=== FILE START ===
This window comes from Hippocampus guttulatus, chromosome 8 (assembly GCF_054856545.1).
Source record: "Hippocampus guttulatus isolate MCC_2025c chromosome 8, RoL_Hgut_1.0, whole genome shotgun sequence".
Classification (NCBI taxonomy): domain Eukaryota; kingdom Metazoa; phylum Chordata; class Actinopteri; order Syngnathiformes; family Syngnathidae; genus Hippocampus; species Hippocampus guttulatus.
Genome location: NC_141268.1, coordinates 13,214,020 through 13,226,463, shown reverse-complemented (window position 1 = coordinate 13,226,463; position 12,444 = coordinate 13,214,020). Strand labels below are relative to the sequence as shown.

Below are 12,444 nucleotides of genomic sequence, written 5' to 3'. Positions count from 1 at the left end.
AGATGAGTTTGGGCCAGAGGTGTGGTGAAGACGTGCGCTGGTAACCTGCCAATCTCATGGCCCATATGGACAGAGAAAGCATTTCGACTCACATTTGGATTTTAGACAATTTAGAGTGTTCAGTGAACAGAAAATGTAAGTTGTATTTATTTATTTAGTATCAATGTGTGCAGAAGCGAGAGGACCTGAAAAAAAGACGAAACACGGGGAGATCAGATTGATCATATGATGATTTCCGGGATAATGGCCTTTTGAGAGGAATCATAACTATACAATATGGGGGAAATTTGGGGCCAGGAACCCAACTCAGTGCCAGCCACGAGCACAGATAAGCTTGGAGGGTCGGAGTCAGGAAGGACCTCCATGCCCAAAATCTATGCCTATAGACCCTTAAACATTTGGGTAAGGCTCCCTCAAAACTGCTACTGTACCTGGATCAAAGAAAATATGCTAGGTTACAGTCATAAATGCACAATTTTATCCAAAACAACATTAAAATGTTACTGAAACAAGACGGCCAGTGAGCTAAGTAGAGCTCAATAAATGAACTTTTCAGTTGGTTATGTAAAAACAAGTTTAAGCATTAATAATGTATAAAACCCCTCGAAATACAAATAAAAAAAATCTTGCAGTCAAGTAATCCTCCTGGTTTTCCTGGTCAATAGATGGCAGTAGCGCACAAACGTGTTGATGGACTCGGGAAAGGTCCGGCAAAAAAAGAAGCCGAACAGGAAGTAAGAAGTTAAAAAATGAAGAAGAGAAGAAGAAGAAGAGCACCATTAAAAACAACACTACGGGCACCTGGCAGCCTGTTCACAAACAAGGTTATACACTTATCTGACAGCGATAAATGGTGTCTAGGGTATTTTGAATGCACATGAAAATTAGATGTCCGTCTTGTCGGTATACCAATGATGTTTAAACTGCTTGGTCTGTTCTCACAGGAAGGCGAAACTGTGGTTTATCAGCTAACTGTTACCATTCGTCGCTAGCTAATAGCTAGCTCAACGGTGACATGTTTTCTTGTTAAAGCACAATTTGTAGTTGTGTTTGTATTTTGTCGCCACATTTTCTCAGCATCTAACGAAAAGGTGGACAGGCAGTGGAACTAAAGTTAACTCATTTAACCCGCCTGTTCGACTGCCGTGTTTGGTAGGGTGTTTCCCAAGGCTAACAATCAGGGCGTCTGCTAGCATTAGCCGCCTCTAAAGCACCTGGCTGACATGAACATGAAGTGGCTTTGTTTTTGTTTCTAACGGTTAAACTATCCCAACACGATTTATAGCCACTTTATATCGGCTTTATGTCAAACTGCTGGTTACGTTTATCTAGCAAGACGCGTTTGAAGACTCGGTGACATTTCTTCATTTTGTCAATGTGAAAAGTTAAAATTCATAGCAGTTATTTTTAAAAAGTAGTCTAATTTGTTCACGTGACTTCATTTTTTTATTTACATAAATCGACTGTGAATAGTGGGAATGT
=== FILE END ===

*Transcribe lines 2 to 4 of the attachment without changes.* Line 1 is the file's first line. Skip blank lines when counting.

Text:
Source record: "Hippocampus guttulatus isolate MCC_2025c chromosome 8, RoL_Hgut_1.0, whole genome shotgun sequence".
Classification (NCBI taxonomy): domain Eukaryota; kingdom Metazoa; phylum Chordata; class Actinopteri; order Syngnathiformes; family Syngnathidae; genus Hippocampus; species Hippocampus guttulatus.
Genome location: NC_141268.1, coordinates 13,214,020 through 13,226,463, shown reverse-complemented (window position 1 = coordinate 13,226,463; position 12,444 = coordinate 13,214,020). Strand labels below are relative to the sequence as shown.